Emma Carew Grovum (leader, Journalism Mentorship Collaborative), Kim Bui (board secretary), Mandy Jenkins (board president) Benet Wilson (board VP), Charo Henríquez (board member) and Rubina Madan Fillion (board candidate).
IMG_6612
The annual #BlackGirlMagic photo at Amy Webb’s tech trends presentation.

7. Women rule. This is a photo of women who are kicking ass, both on the ONA board and in their careers. I hope that every one of them ends up running ONA, now and in the future.

Missed

8. Time management. The truth is, I *suck* in this area. There was always a workshop to attend, a person to have coffee with, mentees to hug, board duties to perform, receptions and parties to enjoy, dinners to eat and cocktails to enjoy (thanks, Mandy Jenkins for making me stay up when I really wanted to sleep).

Midway
Companies participating in the ONA Midway.

9. I saw the future of journalism. One of my favorite things about the ONA conference is The Midway. I call it an exhibit hall on steroids because you have great companies creating interesting tools and tech that help us do our jobs smarter and better. There are hands-on demonstrations and presentations on what’s next. Check out this 2:10-minute video on what you missed.

ONA staff

10. The ONA staff kicks ASS! Led by Executive Director Irving Washington, this staff — a perfect blend of full-timers and great consultants — always manages to raise the bar with our conference every year. If there were issues, we never saw them. Every single time I saw a member of the ONA team, they were cool, collected and smiling. And a BIG shout out to the newest member of the staff, Diana Lopez, who started on the job mere days before we descended on Austin.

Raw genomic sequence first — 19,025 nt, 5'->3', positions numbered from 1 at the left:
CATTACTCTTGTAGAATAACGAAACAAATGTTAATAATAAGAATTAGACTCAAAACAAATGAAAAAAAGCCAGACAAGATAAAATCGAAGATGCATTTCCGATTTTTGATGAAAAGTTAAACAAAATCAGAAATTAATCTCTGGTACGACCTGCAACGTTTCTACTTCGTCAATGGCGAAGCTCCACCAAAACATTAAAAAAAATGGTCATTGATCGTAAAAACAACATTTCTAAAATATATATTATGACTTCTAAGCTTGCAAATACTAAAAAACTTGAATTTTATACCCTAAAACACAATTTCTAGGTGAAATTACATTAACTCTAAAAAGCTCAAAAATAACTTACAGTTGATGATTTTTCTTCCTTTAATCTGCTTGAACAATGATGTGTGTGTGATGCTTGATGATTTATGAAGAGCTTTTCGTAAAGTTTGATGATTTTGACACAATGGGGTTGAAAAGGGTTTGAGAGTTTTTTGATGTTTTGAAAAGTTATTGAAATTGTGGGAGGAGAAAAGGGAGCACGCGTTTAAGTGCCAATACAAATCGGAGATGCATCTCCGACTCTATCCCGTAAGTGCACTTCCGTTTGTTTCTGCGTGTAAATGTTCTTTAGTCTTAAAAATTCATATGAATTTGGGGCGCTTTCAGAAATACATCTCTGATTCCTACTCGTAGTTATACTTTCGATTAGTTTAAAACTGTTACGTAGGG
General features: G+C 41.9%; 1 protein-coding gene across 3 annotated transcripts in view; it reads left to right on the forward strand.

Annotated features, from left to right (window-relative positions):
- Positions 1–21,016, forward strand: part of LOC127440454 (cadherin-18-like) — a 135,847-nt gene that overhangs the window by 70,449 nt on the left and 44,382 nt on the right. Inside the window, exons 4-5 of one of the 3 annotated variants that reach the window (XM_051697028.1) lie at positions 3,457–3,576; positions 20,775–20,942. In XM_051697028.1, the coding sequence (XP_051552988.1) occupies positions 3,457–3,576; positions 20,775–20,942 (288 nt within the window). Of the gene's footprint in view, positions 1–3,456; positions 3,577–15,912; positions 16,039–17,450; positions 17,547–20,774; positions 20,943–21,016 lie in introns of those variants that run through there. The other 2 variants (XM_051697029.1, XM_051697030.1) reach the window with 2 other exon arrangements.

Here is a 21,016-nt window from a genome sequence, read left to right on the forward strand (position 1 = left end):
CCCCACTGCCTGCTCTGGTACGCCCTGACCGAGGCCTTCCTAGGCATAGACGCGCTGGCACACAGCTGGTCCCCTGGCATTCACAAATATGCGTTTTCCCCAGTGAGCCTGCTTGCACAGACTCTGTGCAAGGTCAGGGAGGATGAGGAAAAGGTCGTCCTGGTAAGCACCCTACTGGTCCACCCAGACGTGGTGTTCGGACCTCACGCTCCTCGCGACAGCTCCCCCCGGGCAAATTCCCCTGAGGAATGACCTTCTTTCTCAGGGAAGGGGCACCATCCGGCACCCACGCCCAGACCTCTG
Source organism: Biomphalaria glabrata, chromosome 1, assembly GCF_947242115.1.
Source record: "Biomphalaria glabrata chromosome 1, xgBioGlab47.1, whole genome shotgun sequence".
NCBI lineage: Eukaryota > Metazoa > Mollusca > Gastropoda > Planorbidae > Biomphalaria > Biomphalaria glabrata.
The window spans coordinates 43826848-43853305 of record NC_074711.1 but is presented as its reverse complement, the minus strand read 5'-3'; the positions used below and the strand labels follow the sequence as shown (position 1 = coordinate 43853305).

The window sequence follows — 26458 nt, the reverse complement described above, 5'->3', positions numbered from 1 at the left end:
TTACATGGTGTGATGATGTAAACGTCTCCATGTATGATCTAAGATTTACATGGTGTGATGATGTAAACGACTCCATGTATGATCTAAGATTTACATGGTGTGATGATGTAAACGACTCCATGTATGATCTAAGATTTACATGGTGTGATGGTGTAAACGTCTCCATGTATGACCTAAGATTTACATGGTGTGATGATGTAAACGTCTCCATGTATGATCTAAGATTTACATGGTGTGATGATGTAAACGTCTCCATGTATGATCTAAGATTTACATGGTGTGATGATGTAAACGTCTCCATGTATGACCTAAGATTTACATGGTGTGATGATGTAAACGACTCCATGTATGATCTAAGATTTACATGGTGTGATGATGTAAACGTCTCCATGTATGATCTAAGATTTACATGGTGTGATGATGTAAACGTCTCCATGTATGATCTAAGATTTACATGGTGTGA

Advertisements

Author:

Home of the National Association of Black Journalists's (NABJ's) Digital Journalism Task Force

Leave a Reply

Fill in your details below or click an icon to log in:

WordPress.com Logo

You are commenting using your WordPress.com account. Log Out /  Change )

Google+ photo

You are commenting using your Google+ account. Log Out /  Change )

Twitter picture

You are commenting using your Twitter account. Log Out /  Change )

Facebook photo

You are commenting using your Facebook account. Log Out /  Change )

Connecting to %s